John Speller's Web Pages R. B. Osborne (Reading Railroad)

John Speller's Web Pages

R. B. Osborne (Reading Railroad)
The Philadelphia & Reading Railroad had some of the most remarkable engineering works of nineteenth-century America. Many of these were the work of Richard Boyse Osborne (1815-1899), a brilliant young English civil engineer of Irish ancestry.

Richard Boyse Osborne was born in London on 3 November 1815, and died in Glendale, Pennsylvania on 28 November 1899. He came from a family of minor nobility and might have expected to inherit a large fortune except for what he described as "the weakness and delusion" of his father. He accordingly moved to North America to seek his fortune in 1834 and after a time in Canada and then in Chicago and St. Louis, he joined the Philadelphia and Reading Railroad as a draftsman in 1838 and, learning engineering largely "on the job," soon rose to be the company's Chief Engineer. There he distinguished himself by designing the first iron bridge in North America, constructed using Howe's Patent Truss. His Skew Bridge in Reading was also a masterpiece of its day. It was locally nicknamed the "Soap & Whiskey Bridge" owing to the fact that Osborne began by making a model of it in soap, and it was built by Irish "Navvies" who were wont to partake of a drop or two of the hard stuff from time to time.

In 1846 Osborne moved to Ireland to be the engineer responsible for the construction of the Waterford & Limerick Railway (though nominally under the supervision of Charles Vignoles), where he built several more iron-truss bridges including a remarkable skew bridge at Ballysimon. He was also responsible for introducing the first double-bogie eight-wheel coaches in the British Isles.

In 1852 Osborne returned to Pennsylvania where he continued designing structures for the Reading Railroad, but also did quite a bit of work for other railroads. At this time he began work on the Camden & Atlantic Railroad, of which he was both the civil engineer and a major promoter, and he was thus largely responsible for the creation of Atlantic City. His brother, John H. Osborne, was the Camden & Atlantic's General Manager. As well as laying out the city and building its railroad, Richard B. Osborne was responsible for naming the town Atlantic City.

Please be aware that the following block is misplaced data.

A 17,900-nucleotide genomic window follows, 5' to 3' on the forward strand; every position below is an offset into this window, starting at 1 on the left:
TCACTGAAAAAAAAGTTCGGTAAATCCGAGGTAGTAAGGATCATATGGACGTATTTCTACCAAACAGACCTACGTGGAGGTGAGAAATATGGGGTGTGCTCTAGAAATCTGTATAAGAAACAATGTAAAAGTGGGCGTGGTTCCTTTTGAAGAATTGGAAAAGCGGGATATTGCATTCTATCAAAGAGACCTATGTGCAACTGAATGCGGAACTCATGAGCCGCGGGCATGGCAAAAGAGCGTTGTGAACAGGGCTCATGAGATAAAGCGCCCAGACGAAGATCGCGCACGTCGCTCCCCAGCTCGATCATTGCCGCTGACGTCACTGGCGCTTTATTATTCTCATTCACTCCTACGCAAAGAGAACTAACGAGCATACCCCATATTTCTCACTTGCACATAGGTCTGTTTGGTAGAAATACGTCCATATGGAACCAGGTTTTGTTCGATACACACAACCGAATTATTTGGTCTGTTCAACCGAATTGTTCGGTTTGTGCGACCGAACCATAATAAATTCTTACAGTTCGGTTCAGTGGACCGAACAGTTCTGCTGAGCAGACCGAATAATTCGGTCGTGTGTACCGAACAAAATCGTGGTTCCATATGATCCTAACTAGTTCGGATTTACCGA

R. B. Osborne was also responsible for engineering Broad Street Station in Philadelphia,built for the Philadelphia, Wilmington & Baltimore Railroad (later part of the Pennsylvania Railroad) in 1851-52. The station had a 50 ft. Howe-truss span which spanned eight tracks.

Osborne seems to have been something of a narrow gauge enthusiast, and at the time he was chief engineer of the Western Maryland Railroad recommended replacing the company's single 4' 8" gauge single line with a double-track 3' 0" gauge railway. Fortunately this advice was not followed.

In later years he was in partnership with his son in the firm of Richard B. Osborne & Son, Civil Engineers, of Philadelphia.
The timber trestle on the Philadelphia & Reading Railroad at Ringtown, Pennsylvania built in 1854, 390 yards long and 130 feet high. Photographed in 1875, just before replacement.
The West Manyunk bridge on the Philadlphia & Reading Railroad in Philadelphia was the first iron bridge in North America. It replaced a wooden trestle and was installed overnight on 4 May 1845 and replaced in 1910. One of the three 34 ft. Howe trusses shown here survives in the Smithsonian Museum, Washington, DC. The inspection engine shown here, "Black Diamond," also survives in the St. Louis National Transportation Museum
Skew bridge, at Sixth and Woodward in Reading. Designed by Richard B. Osborne in 1857. Every stone of the forty-foot brownstone elliptical arch was individually shaped to fit in place, so there was no need for a keystone. When I lived in Reading, Pennsylvania, most people seemed to think this bridge was named after a Mr. Skew!
Peacock Lock Viaduct over the Schuylkill River at Tuckerton north of Reading, built 1853-1854. Note the circular openings in the masonry of the keyless arches, designed to save weight without weakening the structure.
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